S219 Geoscience Literacy and Public Policy in Oregon

Sunday, 10 January 2016
Hall E ( New Orleans Ernest N. Morial Convention Center)
Sydney E.P. Brahmavar, Mississippi State University, Portland, Oregon

Anthropogenic climate change is as divisive as it is important. The issue is highly complex and often difficult to understand, but there is a overall scientific consensus that it is happening. This is compounded by an overall misunderstanding about what scientific consensus actually means, e.g. that 97% is considered extremely high, as high as the amount of scientists that believe smoking causes cancer. People without scientific knowledge may think that 97% means that there is still some doubt, and cling to that in the face of such a monumental problem (Fischer, 2014). Climate policy is often thought of as a global problem, but in the last decade, we have seen an abysmal response from Washington D.C. to scientific reports such as the IPCC and Kyoto protocol. Washington is gridlocked by an increasingly more partisan Congress. Subsequently climate policy has become the responsibility of state and local governments, where partisan concerns can be set aside and policies can be discussed and implemented. Policy positions are still widely believed to be driven by party affiliation, but I hypothesize that in the Oregon legislature, policy decisions are more strongly correlated with the legislators' overall climate literacy than their party affiliation.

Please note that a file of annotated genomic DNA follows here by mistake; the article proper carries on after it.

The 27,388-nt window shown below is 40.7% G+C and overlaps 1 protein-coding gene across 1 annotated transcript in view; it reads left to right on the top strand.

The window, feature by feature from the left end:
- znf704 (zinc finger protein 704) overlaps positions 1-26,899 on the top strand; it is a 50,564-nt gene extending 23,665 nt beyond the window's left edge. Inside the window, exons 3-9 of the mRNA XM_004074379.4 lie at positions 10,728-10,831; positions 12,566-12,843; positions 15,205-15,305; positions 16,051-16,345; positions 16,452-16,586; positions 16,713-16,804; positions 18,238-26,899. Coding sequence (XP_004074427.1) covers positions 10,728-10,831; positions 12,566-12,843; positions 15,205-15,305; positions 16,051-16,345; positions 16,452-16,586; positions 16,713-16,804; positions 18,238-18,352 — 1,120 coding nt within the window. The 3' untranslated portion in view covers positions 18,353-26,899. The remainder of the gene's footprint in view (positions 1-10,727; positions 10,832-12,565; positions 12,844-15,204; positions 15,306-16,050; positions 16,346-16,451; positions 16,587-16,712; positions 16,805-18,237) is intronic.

Legislators will be surveyed and asked ten questions about their knowledge and understanding of anthropogenic climate change, whether or not they have read the five latest scientific reports detailing our current and future climate, where they read this information (directly from the publisher, from a journalistic source, et cetera) and how they voted on the five most recent climate related bills in the Oregon legislature. All stated voting records will be compared to the public voting record.

The data will be a crucial resource for Oregon voters, activist groups, and may help shift the focus from partisan banter to a respectful and educational discussion. Clarifying that policy decisions are based on scientific reporting and not on how they were interpreted through a journalistic prism is an important distinction. This information will be important to activists, to voters and to legislators to determine the climate literacy level of all 90 members of the Oregon House and Senate, what information informs their positions and how they have voted as a result.


Fischer, D., Scientific American, 2014: Climate Risks as Conclusive as Link between Smoking and Lung Cancer. [http://www.scientificamerican.com/article/climate-risks-as-conclusive-as-link-between-smoking-and-lung-cancer/.]

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